From Sandman to Dr. Who, These Are Neil Gaiman's 13 Best Works

Neil Gaiman discusses his career as a comic book author, novelist, screenwriter, and voice actor at MAC.EXPAND
Neil Gaiman discusses his career as a comic book author, novelist, screenwriter, and voice actor at MAC.
Beowulf Sheehan

To the joy of Sci-Fi and Fantasy fans worldwide, Neil Gaiman’s American Gods has come to TV. The novel, about a war between the old gods of Europe who had immigrated to America, and the gods of modern society, cemented Gaiman’s place as a literary rock star and won a shelf-full of awards in 2002.

On Sunday, April 30, the novel comes to premium cable as Starz’s new TV series debuts. Ricky Whittle (The 100) stars as Shadow Moon, an ex-con who is recruited by the mysterious Mr. Wednesday (Deadwood’s Ian MacShane) to assist in the war between the old and new gods. Turns out Wednesday is a version of the one-eyed Norse god Odin, and along with other dieties, including Mr. Nancy (Anansi) and Mr. Jackal (Anubis). They face such modern creations as Media (Gillian Anderson) and Mr. World (Crispin Glover).

If you love the debut and want to explore more from this magical, multi-talented writer, here is a baker’s dozen of his best works (including, of course, American Gods).

Gaiman's latest book features retelling of classic Norse tales of Odin, Thor, and the trickster Loki.
Gaiman's latest book features retelling of classic Norse tales of Odin, Thor, and the trickster Loki.
Courtesy of W.W. Norton & Company

Odd & the Frost Giants (2008)
Gaiman’s most recent work is Norse Mythology, which shouldn’t be surprising to longtime readers. His love of Odin, Loki, and Thor shines throughout much of his work, dating back to Sandman. Nowhere is it more evident than in this sweet little tale about Odd, a crippled orphan who befriends the bewitched Norse gods and eventually receives great gifts from them. Originally a limited edition written for World Book Day, it was  released to wider audiences.

"The Doctor’s Wife" (2011)
Gaiman has also dabbled in TV scriptwriting, working on Babylon 5 in the ‘90s. In 2011 Gaiman fulfilled one of his lifelong dreams and wrote an episode of Doctor Who. The beloved episode, which features the Doctor’s TARDIS manifesting as the woman Idris, is hailed as one of the finest of the Matt Smith era and won Gaiman a Hugo Award for best dramatic presentation, short form.

Fragile Things collects numerous Gaiman short stories and poems, including the Lovecraftian Sherlock Holmes riff, "A Study in Emerald."EXPAND
Fragile Things collects numerous Gaiman short stories and poems, including the Lovecraftian Sherlock Holmes riff, "A Study in Emerald."
Courtesy of HarperCollins Publishers

“A Study in Emerald” (2003)
Sherlock Holmes and Cthulhu are both territory that Gaiman has mined elsewhere, but this short story, featured in the Shadows Over Baker Street anthology, as well as Gaiman’s own Fragile Things collection, is a wonderful mashup. The story of a detective investigating the murder of a member of the royal family, told from the point of view of the detective’s friend and housemate may seem familiar. Until you find out what the royal family really are, and who the detective really is. “A Study in Emerald” also won a Hugo Award for best short story in 2004.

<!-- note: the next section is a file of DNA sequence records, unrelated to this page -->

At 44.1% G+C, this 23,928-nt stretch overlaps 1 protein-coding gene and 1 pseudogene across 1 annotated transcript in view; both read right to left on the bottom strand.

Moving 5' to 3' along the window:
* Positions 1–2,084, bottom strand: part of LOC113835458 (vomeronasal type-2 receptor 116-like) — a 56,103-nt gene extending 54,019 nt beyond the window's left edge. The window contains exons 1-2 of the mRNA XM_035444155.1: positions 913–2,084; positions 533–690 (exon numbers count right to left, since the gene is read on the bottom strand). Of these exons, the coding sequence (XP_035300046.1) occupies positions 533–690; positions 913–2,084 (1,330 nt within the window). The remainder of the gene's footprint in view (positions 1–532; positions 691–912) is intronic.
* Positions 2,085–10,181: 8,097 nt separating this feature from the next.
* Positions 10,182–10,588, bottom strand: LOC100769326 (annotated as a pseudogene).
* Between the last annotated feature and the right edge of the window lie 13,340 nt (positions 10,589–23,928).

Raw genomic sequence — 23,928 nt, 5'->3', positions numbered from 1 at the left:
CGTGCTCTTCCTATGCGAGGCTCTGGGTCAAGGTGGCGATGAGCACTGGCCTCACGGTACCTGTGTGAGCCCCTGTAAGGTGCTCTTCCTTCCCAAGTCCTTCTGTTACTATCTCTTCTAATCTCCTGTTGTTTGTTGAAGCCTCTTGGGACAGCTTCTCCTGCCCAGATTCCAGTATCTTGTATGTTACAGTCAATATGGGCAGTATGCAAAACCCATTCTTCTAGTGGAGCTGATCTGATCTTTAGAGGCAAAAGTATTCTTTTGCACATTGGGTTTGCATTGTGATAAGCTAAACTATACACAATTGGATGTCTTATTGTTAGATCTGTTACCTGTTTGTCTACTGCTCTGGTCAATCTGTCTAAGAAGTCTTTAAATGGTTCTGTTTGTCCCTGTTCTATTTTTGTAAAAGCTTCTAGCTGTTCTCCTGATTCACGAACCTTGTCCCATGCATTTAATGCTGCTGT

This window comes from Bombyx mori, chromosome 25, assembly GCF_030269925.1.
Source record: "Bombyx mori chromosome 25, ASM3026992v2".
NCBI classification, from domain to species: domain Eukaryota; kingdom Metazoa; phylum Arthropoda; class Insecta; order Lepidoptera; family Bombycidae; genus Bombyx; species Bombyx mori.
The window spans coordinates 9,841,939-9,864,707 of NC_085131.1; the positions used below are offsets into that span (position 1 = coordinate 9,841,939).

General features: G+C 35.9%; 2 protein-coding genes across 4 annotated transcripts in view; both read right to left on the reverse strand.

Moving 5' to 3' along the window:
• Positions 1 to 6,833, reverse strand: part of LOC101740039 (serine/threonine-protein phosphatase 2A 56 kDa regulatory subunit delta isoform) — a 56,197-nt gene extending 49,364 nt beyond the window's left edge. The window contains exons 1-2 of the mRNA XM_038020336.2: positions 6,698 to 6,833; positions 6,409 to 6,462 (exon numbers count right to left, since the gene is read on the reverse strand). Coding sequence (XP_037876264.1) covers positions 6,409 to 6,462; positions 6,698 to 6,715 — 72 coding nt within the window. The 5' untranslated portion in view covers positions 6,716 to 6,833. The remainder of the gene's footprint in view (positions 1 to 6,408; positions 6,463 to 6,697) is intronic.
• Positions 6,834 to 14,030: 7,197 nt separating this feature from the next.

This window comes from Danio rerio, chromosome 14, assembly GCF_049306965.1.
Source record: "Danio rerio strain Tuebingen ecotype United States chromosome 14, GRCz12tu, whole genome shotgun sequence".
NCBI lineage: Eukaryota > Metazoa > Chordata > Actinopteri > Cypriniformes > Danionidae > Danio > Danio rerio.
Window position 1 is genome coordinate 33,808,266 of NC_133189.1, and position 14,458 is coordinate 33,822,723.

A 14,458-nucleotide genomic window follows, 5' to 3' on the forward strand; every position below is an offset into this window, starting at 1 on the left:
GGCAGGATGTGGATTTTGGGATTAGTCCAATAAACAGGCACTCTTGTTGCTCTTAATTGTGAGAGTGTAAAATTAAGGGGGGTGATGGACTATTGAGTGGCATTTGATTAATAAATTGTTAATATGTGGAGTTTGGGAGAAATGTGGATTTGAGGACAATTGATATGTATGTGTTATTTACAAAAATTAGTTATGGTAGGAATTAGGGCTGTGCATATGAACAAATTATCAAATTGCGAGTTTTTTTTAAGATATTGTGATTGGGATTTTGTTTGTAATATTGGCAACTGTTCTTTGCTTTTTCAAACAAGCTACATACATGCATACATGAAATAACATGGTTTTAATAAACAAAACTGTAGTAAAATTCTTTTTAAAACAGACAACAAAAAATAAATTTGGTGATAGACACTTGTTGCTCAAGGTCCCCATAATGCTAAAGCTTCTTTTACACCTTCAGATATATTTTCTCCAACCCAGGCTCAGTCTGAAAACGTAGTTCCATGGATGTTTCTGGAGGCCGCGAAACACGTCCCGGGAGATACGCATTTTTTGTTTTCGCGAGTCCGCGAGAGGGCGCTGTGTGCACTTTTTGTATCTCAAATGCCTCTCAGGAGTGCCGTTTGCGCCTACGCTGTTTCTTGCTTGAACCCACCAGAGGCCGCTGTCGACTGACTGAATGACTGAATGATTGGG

The strange children's story Coraline was made into a movie by director Henry Selick.EXPAND
The strange children's story Coraline was made into a movie by director Henry Selick.
Courtesy of HarperCollins Publishers

Coraline (2002)
Gaiman wrote this twisted children’s story, which was later made into a stop-animation film by Henry Selick (The Nightmare Before Christmas), for his daughter. Coraline is a lonely girl whose family moves to a mysterious house with some strange neighbors. When her parents disappear, she journeys through a magical door in her room into a strange alternate universe, where her “other mother” has imprisoned her parents, and where everyone has buttons sewn over their eyes. Like many of his other works, Coraline won the Hugo and Nebula awards in 2003 for best novella.

The Ocean at the End of the Lane (2013)
Gaiman’s most recent novel can barely be called such, but it is as confounding and disturbing as his longer works. Ocean has a similar tone to Coraline, dealing with children having supernatural experiences, albeit with a decidedly adult voice. In this case it is an unnamed narrator, who has returned to his childhood home for a funeral. While there he visits the house of a childhood friend, and recounts a strange encounter with a magical being that used the narrator to enter our world. Gaiman wrote the novel for his wife, the musician Amanda Palmer, and would have likely won another Hugo Award had he not turned down the nomination, saying he had enough of them already.

Gaiman's Neverwhere,adapted from a television series he developed for the BBC.EXPAND
Gaiman's Neverwhere,adapted from a television series he developed for the BBC.
Courtesy of HarperCollins Publishers

Neverwhere (1996)
This popular novel from 1996 started as a BBC TV production conceived by Gaiman and British comic Lenny Henry. It follows the adventures of Richard Mayhew, an everyday businessman who stops to help a mysterious girl while he is walking home on evening. That girl, named Door, is a denizen of “London Below,” a parallel world populated by mythic beasts and swashbuckling swordsman. Door is being hunted by a mysterious power that's attempting to take over London Below. Gaiman recently intimated that his next novel will be a sequel to Neverwhere.

Read on for more of Gaiman's best.



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